Mr. Trump's Cognitive Dissonance About The Trade Deficit

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One of Donald Trump's more important economic policy objectives is to reduce the size of the country's trade deficit. Yet the macro-economic policies that he is proposing for the country would seem to be at sharp odds with that objective. By proposing a budget policy that would lower national savings and that all too likely would cause the US dollar to appreciate further, Mr. Trump would be creating the very conditions for a widening rather than a narrowing in the US trade deficit.

In framing budget policy, Mr. Trump seems to be overlooking a matter of basic economic arithmetic. Arithmetically a country's external balance is the difference between the amount that it saves and the amount that it invests. If a country saves more than it invests, it will run an external surplus. Conversely, if it saves less than it invests, it will run an external deficit.

Seemingly oblivious to this basic point of economic arithmetic, Mr. Trump is proposing far-reaching cuts in both corporate and household tax rates. At the same time, he is proposing large increases in both public infrastructure and defense spending. He is doing this in the hope that these policies will cause the US economy to accelerate somehow from its present 2% growth rate to around 3-4%, which would generate additional tax revenue collections.

Should a significant pickup in economic growth not materialize, the net effect of these policies will almost certainly lead to a significant widening of the US budget deficit and to a corresponding decline in US public savings. That in turn would lead to a widening of the trade deficit since it is highly improbable that the decline in public saving would be offset by either a corresponding increase in private savings or by a decline in overall investment.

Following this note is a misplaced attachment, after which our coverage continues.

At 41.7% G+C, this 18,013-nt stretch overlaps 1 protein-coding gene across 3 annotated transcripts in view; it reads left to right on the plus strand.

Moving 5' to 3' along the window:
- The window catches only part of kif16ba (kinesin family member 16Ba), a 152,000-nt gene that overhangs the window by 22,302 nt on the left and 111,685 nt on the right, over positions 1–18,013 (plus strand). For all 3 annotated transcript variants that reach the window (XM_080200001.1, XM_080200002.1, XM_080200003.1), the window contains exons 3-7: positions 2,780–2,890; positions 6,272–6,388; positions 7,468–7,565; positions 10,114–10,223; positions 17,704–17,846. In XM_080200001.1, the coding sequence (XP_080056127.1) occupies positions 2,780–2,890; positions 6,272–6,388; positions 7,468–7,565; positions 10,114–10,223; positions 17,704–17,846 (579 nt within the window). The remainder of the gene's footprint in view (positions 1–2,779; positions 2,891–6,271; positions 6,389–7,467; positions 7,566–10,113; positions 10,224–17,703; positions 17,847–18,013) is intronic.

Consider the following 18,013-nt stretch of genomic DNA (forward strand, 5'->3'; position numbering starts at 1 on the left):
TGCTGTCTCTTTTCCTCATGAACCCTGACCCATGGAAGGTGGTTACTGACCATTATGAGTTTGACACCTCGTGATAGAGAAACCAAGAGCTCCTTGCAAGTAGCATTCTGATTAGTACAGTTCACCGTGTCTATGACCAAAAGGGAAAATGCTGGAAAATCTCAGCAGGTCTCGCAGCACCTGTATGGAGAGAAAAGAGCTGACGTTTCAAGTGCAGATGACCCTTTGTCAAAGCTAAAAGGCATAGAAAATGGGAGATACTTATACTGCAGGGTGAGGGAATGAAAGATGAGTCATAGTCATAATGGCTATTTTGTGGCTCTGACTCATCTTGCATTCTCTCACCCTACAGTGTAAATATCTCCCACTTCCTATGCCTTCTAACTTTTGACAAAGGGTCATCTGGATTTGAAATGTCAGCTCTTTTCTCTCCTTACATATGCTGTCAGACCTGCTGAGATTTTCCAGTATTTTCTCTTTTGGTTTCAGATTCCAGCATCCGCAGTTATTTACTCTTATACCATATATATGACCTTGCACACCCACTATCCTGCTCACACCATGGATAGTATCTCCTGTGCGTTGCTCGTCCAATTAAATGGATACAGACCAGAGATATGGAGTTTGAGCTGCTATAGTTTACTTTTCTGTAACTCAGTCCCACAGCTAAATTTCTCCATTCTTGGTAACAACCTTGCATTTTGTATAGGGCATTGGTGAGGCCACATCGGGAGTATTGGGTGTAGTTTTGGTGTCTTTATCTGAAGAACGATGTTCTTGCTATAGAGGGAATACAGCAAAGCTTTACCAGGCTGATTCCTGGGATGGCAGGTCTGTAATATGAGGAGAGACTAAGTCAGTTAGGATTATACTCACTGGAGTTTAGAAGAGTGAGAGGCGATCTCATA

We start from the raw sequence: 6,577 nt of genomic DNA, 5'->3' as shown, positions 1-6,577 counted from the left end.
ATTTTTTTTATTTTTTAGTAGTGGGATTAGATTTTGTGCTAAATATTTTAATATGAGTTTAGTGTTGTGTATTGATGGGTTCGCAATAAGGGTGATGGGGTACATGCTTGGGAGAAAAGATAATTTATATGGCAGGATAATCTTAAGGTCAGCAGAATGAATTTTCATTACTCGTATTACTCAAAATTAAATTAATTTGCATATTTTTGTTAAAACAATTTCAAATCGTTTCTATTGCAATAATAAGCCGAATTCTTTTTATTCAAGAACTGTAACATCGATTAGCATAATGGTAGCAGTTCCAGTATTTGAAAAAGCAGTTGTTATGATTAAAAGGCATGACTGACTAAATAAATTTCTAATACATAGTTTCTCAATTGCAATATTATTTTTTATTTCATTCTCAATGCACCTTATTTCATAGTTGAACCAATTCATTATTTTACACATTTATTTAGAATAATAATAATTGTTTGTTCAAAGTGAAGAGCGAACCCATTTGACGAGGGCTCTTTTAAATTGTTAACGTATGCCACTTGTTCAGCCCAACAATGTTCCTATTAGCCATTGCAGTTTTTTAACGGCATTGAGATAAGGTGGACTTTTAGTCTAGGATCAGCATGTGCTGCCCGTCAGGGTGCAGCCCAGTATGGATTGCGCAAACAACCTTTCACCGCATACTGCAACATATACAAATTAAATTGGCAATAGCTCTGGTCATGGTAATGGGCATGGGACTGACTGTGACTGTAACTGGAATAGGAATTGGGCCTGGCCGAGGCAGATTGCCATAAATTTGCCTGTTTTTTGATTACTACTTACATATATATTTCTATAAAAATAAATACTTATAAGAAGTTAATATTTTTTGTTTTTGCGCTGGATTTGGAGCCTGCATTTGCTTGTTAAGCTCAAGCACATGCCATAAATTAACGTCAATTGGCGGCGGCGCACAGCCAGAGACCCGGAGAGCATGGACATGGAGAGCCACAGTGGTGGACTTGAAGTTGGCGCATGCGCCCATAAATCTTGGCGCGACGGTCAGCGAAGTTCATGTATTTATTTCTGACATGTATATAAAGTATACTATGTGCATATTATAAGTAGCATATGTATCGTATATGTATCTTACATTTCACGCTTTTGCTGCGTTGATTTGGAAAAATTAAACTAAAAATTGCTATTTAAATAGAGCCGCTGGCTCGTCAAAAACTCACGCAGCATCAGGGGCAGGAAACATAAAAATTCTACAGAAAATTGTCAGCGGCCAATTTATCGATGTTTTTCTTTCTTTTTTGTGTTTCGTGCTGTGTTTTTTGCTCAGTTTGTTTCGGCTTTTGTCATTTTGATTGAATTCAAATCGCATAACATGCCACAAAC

A further basic weakness of Mr. Trump's budget proposal is that it would involve a significant fiscal stimulus to the US economy at the very time that the economy is at or very close to full employment. If carried through, such a policy is bound to require the Federal Reserve to raise interest rates meaningfully in order to contain inflation. That in turn is more than likely to attract capital to the United States in search of higher interest rate returns that would exert further upward pressure on the US dollar.

An appreciation of the US dollar is the last thing that the country needs if it is to reduce its trade deficit. Since an appreciation is very much the equivalent of the United States cutting tariffs across the board on its imports and of imposing taxes across the board on its exports. Incentivizing imports and dis-incentivizing exports would hardly seem to be the way to reduce the country's trade deficit.

A real concern is that, as the US external deficit widens on account of Mr. Trump's reckless budget policy approach, he will double down on his interventionist approach to trade matters. As underlined by his recent intervention with the Carrier Corporation, this seems to be his preferred way of dealing with trade issues. If he continues to go down that path, he will risk leading the global economy down the road to the beggar-thy-neighbor and tit-for-tat trade retaliation policies of the 1930s, which hardly had a salutary effect for either the US or the global economies.